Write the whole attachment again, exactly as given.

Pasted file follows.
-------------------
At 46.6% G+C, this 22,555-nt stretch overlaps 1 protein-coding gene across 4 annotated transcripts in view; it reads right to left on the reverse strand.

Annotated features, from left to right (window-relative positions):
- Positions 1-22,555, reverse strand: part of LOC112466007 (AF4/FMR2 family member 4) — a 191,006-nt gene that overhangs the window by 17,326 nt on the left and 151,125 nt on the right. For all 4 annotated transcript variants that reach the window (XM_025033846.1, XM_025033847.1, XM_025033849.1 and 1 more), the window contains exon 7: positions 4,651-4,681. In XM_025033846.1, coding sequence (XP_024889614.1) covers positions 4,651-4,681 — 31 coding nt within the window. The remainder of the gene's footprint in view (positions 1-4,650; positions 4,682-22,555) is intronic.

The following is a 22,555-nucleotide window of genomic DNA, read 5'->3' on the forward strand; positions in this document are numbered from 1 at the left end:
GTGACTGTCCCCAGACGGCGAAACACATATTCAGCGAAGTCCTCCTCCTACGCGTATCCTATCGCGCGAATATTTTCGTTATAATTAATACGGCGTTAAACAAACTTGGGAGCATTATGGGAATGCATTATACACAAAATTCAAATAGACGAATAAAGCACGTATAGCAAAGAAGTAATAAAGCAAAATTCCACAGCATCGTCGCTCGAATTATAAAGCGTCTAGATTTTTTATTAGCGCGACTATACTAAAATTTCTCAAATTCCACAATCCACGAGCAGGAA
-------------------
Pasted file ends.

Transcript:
At 46.6% G+C, this 22,555-nt stretch overlaps 1 protein-coding gene across 4 annotated transcripts in view; it reads right to left on the reverse strand.

Annotated features, from left to right (window-relative positions):
- Positions 1-22,555, reverse strand: part of LOC112466007 (AF4/FMR2 family member 4) — a 191,006-nt gene that overhangs the window by 17,326 nt on the left and 151,125 nt on the right. For all 4 annotated transcript variants that reach the window (XM_025033846.1, XM_025033847.1, XM_025033849.1 and 1 more), the window contains exon 7: positions 4,651-4,681. In XM_025033846.1, coding sequence (XP_024889614.1) covers positions 4,651-4,681 — 31 coding nt within the window. The remainder of the gene's footprint in view (positions 1-4,650; positions 4,682-22,555) is intronic.

The following is a 22,555-nucleotide window of genomic DNA, read 5'->3' on the forward strand; positions in this document are numbered from 1 at the left end:
GTGACTGTCCCCAGACGGCGAAACACATATTCAGCGAAGTCCTCCTCCTACGCGTATCCTATCGCGCGAATATTTTCGTTATAATTAATACGGCGTTAAACAAACTTGGGAGCATTATGGGAATGCATTATACACAAAATTCAAATAGACGAATAAAGCACGTATAGCAAAGAAGTAATAAAGCAAAATTCCACAGCATCGTCGCTCGAATTATAAAGCGTCTAGATTTTTTATTAGCGCGACTATACTAAAATTTCTCAAATTCCACAATCCACGAGCAGGAA